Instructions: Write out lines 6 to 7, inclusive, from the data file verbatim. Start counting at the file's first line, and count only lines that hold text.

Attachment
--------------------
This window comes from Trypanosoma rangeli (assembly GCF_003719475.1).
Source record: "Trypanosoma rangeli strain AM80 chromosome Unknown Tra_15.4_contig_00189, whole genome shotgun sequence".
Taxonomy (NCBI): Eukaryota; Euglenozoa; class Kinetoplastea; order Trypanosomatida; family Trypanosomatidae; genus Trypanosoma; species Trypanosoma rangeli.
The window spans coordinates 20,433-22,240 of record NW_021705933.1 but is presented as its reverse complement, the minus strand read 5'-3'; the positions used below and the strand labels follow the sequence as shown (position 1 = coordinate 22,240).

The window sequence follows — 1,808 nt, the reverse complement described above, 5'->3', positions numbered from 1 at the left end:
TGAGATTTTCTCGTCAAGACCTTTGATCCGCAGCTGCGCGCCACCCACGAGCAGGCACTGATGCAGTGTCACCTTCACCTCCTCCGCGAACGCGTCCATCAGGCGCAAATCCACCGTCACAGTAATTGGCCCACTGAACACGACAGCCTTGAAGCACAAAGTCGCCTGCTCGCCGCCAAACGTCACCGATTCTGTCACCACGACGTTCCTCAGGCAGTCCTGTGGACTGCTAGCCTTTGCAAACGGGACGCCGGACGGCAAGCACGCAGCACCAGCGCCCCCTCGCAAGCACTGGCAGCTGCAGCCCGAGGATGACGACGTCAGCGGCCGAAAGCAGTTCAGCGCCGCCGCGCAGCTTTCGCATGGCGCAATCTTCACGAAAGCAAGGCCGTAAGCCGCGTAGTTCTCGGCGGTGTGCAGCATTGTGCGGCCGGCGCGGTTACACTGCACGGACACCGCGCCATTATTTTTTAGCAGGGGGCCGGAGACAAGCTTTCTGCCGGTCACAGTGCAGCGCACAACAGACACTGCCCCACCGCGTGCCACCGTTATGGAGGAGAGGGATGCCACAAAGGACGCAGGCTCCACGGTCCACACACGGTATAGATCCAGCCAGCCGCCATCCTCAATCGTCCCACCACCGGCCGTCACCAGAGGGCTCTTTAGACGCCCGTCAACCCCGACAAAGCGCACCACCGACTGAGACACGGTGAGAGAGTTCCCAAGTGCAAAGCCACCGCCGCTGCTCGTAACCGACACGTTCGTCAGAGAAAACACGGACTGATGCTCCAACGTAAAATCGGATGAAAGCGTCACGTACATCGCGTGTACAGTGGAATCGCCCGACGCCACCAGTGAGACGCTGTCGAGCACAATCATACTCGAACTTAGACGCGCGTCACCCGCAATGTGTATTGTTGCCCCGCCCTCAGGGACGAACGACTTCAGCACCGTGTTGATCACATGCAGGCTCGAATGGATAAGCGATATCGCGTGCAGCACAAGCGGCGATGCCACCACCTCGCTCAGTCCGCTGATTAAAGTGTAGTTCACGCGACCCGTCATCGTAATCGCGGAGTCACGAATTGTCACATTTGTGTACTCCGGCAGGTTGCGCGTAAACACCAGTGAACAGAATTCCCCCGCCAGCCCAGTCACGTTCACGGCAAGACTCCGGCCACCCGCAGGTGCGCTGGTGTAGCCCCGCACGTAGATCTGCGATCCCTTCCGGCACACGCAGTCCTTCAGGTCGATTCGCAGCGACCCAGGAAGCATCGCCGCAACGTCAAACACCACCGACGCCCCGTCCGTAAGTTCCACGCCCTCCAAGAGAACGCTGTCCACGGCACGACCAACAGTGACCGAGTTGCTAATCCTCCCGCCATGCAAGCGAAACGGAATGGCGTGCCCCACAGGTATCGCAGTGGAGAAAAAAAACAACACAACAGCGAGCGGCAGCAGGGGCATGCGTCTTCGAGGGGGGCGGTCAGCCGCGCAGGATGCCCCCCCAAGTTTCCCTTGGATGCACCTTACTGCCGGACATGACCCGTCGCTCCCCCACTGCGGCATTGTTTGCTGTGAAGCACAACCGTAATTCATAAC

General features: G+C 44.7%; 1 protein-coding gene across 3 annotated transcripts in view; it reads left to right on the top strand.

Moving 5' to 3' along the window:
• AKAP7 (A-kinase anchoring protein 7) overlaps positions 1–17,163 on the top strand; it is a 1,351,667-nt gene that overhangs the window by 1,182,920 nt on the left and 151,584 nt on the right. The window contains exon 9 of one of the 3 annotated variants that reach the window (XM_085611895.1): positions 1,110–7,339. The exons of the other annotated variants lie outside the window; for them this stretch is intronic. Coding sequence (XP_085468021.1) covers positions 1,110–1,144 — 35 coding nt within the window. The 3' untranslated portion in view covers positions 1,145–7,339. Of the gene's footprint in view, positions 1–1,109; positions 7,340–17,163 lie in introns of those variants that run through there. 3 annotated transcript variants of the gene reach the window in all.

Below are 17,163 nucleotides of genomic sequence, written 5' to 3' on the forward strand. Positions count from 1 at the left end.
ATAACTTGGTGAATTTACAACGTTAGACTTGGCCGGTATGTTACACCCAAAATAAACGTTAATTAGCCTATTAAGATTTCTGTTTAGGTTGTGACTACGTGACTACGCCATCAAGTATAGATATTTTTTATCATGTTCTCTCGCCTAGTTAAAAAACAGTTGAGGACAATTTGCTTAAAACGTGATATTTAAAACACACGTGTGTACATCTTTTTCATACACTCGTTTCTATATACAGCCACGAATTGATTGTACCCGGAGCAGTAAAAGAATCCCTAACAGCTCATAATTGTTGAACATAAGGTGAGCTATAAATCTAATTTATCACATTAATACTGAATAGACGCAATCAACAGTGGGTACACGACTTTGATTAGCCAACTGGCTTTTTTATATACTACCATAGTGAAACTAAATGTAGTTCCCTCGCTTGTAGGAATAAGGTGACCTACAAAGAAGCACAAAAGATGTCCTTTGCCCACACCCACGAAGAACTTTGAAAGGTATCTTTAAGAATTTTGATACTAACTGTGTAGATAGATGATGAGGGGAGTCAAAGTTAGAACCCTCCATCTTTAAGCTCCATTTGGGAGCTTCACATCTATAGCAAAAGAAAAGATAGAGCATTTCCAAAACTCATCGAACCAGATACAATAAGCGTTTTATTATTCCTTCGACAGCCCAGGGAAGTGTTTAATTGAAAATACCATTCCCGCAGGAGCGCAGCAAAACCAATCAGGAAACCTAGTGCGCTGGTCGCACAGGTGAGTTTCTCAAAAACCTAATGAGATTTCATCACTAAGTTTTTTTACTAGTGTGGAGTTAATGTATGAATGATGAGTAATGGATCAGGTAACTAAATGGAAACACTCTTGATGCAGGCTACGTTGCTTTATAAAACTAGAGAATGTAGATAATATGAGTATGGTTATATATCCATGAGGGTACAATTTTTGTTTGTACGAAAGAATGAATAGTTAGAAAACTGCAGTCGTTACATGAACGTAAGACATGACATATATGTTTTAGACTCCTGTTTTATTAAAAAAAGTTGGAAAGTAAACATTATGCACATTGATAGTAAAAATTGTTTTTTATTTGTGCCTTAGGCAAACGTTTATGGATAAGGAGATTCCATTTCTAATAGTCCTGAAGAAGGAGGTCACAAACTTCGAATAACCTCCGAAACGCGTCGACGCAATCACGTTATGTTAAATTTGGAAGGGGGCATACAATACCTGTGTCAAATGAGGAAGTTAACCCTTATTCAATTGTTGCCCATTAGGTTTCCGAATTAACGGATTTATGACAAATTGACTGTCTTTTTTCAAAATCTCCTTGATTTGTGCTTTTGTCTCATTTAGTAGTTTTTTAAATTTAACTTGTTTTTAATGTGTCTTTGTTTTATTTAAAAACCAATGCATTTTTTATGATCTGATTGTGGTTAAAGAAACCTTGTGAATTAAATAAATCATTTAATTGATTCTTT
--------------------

TGAGATTTTCTCGTCAAGACCTTTGATCCGCAGCTGCGCGCCACCCACGAGCAGGCACTGATGCAGTGTCACCTTCACCTCCTCCGCGAACGCGTCCATCAGGCGCAAATCCACCGTCACAGTAATTGGCCCACTGAACACGACAGCCTTGAAGCACAAAGTCGCCTGCTCGCCGCCAAACGTCACCGATTCTGTCACCACGACGTTCCTCAGGCAGTCCTGTGGACTGCTAGCCTTTGCAAACGGGACGCCGGACGGCAAGCACGCAGCACCAGCGCCCCCTCGCAAGCACTGGCAGCTGCAGCCCGAGGATGACGACGTCAGCGGCCGAAAGCAGTTCAGCGCCGCCGCGCAGCTTTCGCATGGCGCAATCTTCACGAAAGCAAGGCCGTAAGCCGCGTAGTTCTCGGCGGTGTGCAGCATTGTGCGGCCGGCGCGGTTACACTGCACGGACACCGCGCCATTATTTTTTAGCAGGGGGCCGGAGACAAGCTTTCTGCCGGTCACAGTGCAGCGCACAACAGACACTGCCCCACCGCGTGCCACCGTTATGGAGGAGAGGGATGCCACAAAGGACGCAGGCTCCACGGTCCACACACGGTATAGATCCAGCCAGCCGCCATCCTCAATCGTCCCACCACCGGCCGTCACCAGAGGGCTCTTTAGACGCCCGTCAACCCCGACAAAGCGCACCACCGACTGAGACACGGTGAGAGAGTTCCCAAGTGCAAAGCCACCGCCGCTGCTCGTAACCGACACGTTCGTCAGAGAAAACACGGACTGATGCTCCAACGTAAAATCGGATGAAAGCGTCACGTACATCGCGTGTACAGTGGAATCGCCCGACGCCACCAGTGAGACGCTGTCGAGCACAATCATACTCGAACTTAGACGCGCGTCACCCGCAATGTGTATTGTTGCCCCGCCCTCAGGGACGAACGACTTCAGCACCGTGTTGATCACATGCAGGCTCGAATGGATAAGCGATATCGCGTGCAGCACAAGCGGCGATGCCACCACCTCGCTCAGTCCGCTGATTAAAGTGTAGTTCACGCGACCCGTCATCGTAATCGCGGAGTCACGAATTGTCACATTTGTGTACTCCGGCAGGTTGCGCGTAAACACCAGTGAACAGAATTCCCCCGCCAGCCCAGTCACGTTCACGGCAAGACTCCGGCCACCCGCAGGTGCGCTGGTGTAGCCCCGCACGTAGATCTGCGATCCCTTCCGGCACACGCAGTCCTTCAGGTCGATTCGCAGCGACCCAGGAAGCATCGCCGCAACGTCAAACACCACCGACGCCCCGTCCGTAAGTTCCACGCCCTCCAAGAGAACGCTGTCCACGGCACGACCAACAGTGACCGAGTTGCTAATCCTCCCGCCATGCAAGCGAAACGGAATGGCGTGCCCCACAGGTATCGCAGTGGAGAAAAAAAACAACACAACAGCGAGCGGCAGCAGGGGCATGCGTCTTCGAGGGGGGCGGTCAGCCGCGCAGGATGCCCCCCCAAGTTTCCCTTGGATGCACCTTACTGCCGGACATGACCCGTCGCTCCCCCACTGCGGCATTGTTTGCTGTGAAGCACAACCGTAATTCATAAC

General features: G+C 44.7%; 1 protein-coding gene across 3 annotated transcripts in view; it reads left to right on the top strand.